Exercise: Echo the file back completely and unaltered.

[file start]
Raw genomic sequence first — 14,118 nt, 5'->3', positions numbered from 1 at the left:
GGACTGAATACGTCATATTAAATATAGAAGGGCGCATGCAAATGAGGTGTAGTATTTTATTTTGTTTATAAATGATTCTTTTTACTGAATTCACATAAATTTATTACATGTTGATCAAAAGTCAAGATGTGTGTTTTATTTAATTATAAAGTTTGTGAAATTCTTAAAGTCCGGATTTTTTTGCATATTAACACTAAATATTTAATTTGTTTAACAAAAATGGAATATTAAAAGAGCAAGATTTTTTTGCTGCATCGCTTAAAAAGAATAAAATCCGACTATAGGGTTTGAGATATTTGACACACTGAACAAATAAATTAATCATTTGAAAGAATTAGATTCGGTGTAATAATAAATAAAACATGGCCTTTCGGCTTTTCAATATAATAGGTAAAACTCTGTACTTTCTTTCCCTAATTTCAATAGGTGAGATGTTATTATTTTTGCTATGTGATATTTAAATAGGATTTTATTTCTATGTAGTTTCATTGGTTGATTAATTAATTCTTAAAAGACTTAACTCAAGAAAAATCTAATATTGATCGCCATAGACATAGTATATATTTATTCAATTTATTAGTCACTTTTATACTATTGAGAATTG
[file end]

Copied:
Raw genomic sequence first — 14,118 nt, 5'->3', positions numbered from 1 at the left:
GGACTGAATACGTCATATTAAATATAGAAGGGCGCATGCAAATGAGGTGTAGTATTTTATTTTGTTTATAAATGATTCTTTTTACTGAATTCACATAAATTTATTACATGTTGATCAAAAGTCAAGATGTGTGTTTTATTTAATTATAAAGTTTGTGAAATTCTTAAAGTCCGGATTTTTTTGCATATTAACACTAAATATTTAATTTGTTTAACAAAAATGGAATATTAAAAGAGCAAGATTTTTTTGCTGCATCGCTTAAAAAGAATAAAATCCGACTATAGGGTTTGAGATATTTGACACACTGAACAAATAAATTAATCATTTGAAAGAATTAGATTCGGTGTAATAATAAATAAAACATGGCCTTTCGGCTTTTCAATATAATAGGTAAAACTCTGTACTTTCTTTCCCTAATTTCAATAGGTGAGATGTTATTATTTTTGCTATGTGATATTTAAATAGGATTTTATTTCTATGTAGTTTCATTGGTTGATTAATTAATTCTTAAAAGACTTAACTCAAGAAAAATCTAATATTGATCGCCATAGACATAGTATATATTTATTCAATTTATTAGTCACTTTTATACTATTGAGAATTG